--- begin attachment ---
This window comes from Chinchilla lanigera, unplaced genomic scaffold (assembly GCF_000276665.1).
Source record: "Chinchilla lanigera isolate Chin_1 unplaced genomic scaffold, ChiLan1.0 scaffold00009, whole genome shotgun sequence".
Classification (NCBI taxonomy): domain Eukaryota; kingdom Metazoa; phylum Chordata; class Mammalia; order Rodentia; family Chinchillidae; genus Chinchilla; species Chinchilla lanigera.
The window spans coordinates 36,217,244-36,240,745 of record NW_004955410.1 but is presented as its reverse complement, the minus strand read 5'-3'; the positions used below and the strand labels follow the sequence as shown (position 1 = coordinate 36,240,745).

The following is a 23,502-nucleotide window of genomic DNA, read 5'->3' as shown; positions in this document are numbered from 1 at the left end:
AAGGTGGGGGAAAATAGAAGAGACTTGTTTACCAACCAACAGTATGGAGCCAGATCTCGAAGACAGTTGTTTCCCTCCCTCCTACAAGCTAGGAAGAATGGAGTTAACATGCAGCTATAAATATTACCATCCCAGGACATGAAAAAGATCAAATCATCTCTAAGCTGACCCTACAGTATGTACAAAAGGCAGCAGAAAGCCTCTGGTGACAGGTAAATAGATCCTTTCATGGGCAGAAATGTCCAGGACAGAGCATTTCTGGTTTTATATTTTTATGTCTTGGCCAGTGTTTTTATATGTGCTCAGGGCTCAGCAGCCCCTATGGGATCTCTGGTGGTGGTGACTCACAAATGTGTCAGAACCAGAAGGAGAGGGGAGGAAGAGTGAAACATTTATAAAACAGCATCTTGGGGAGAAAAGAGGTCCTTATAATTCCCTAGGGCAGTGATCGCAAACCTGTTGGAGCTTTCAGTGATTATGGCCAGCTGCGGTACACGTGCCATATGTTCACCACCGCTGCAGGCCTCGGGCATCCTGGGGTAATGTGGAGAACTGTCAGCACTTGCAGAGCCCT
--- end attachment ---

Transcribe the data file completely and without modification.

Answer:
This window comes from Chinchilla lanigera, unplaced genomic scaffold (assembly GCF_000276665.1).
Source record: "Chinchilla lanigera isolate Chin_1 unplaced genomic scaffold, ChiLan1.0 scaffold00009, whole genome shotgun sequence".
Classification (NCBI taxonomy): domain Eukaryota; kingdom Metazoa; phylum Chordata; class Mammalia; order Rodentia; family Chinchillidae; genus Chinchilla; species Chinchilla lanigera.
The window spans coordinates 36,217,244-36,240,745 of record NW_004955410.1 but is presented as its reverse complement, the minus strand read 5'-3'; the positions used below and the strand labels follow the sequence as shown (position 1 = coordinate 36,240,745).

The following is a 23,502-nucleotide window of genomic DNA, read 5'->3' as shown; positions in this document are numbered from 1 at the left end:
AAGGTGGGGGAAAATAGAAGAGACTTGTTTACCAACCAACAGTATGGAGCCAGATCTCGAAGACAGTTGTTTCCCTCCCTCCTACAAGCTAGGAAGAATGGAGTTAACATGCAGCTATAAATATTACCATCCCAGGACATGAAAAAGATCAAATCATCTCTAAGCTGACCCTACAGTATGTACAAAAGGCAGCAGAAAGCCTCTGGTGACAGGTAAATAGATCCTTTCATGGGCAGAAATGTCCAGGACAGAGCATTTCTGGTTTTATATTTTTATGTCTTGGCCAGTGTTTTTATATGTGCTCAGGGCTCAGCAGCCCCTATGGGATCTCTGGTGGTGGTGACTCACAAATGTGTCAGAACCAGAAGGAGAGGGGAGGAAGAGTGAAACATTTATAAAACAGCATCTTGGGGAGAAAAGAGGTCCTTATAATTCCCTAGGGCAGTGATCGCAAACCTGTTGGAGCTTTCAGTGATTATGGCCAGCTGCGGTACACGTGCCATATGTTCACCACCGCTGCAGGCCTCGGGCATCCTGGGGTAATGTGGAGAACTGTCAGCACTTGCAGAGCCCT